Team Building for Home and Away: It's All About the Strike Zone
You know how you handle building a team to win at home and on the road that plays in Fenway? No different than you do the San Diego Padres. Good hitters hit regardless of the ballpark. The same is true of good pitchers.
You build your team to win at home and on the road by having strength and depth in your pitching staff. Yes, you need a deep offense, and the Sox have that. But you shore up offensive weaknesses by running four to five starters out there, backed by a bullpen of setup men in the middle and closers on the end, that can pitch your team through offensive slumps. Slumps will happen. They happen to everyone. But they happen less to teams focused around offensive players who get on base.
Guys that walk 100-plus times a year will slump, the difference being that when they slump they’re still getting on base via the walk.
When talking with young pitchers, especially ones struggling early, the hardest thing to make them understand is the difference between a strike and ball four.
The OBP of a walk is 1.000, the OBP of a hitter hitting a 3-1 belt-high fastball is anywhere from .350 to .450, right? THROW STRIKES! When you have a staff of pitchers with some strikeout guys on both ends, you win more games than you lose for the most part. If that staff is backed up by a lineup of six to eight guys who generate OBPs of .340 to .350-plus, you present major problems for the league over a 162-game schedule.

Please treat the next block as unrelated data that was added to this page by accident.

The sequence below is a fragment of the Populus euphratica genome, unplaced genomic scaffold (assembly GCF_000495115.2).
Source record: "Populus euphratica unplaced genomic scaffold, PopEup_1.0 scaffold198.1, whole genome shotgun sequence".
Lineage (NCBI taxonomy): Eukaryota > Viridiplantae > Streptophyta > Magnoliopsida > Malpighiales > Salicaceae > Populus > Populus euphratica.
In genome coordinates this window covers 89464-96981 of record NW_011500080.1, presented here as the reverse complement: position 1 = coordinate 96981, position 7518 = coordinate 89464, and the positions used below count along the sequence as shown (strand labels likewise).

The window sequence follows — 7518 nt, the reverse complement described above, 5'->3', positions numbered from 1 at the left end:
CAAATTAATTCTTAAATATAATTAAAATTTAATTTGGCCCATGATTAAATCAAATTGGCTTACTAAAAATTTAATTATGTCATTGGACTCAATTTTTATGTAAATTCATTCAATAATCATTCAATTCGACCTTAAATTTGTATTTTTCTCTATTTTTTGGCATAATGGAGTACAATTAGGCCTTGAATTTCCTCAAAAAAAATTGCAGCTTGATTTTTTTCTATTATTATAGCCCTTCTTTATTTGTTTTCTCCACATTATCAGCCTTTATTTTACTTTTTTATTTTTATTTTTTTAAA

Look at the Angels. They did what I didn’t think they could in shutting down the Boston offense. Lackey came through huge; so did their other starters.
But in my opinion, the series-changing player was Abreu. Having played with Bobby for a few years in Philly, it certainly didn’t shock me, nor do I think it shocked Tito. This guy is and has been a VERY good player for a long time. He gave their offense a dimension it NEVER had in years past and even just one hitter in that lineup with his makeup changed EVERYTHING from an approach standpoint. Not only that, but he had a phenomenal series.
I do think Jason Bay is a huge piece to the Sox being good again, but at the same time, cementing that staff will ensure they are good again. They’ll put an offense centered around Petey and Youk out there again, and with Jacoby improving as much as he has, there isn’t a ton left to fix there. Victor will now sit in the middle of that lineup as well. If they can run that offense out there with an emerging Lester, an ace in Beckett, they’ll be good, real good, again.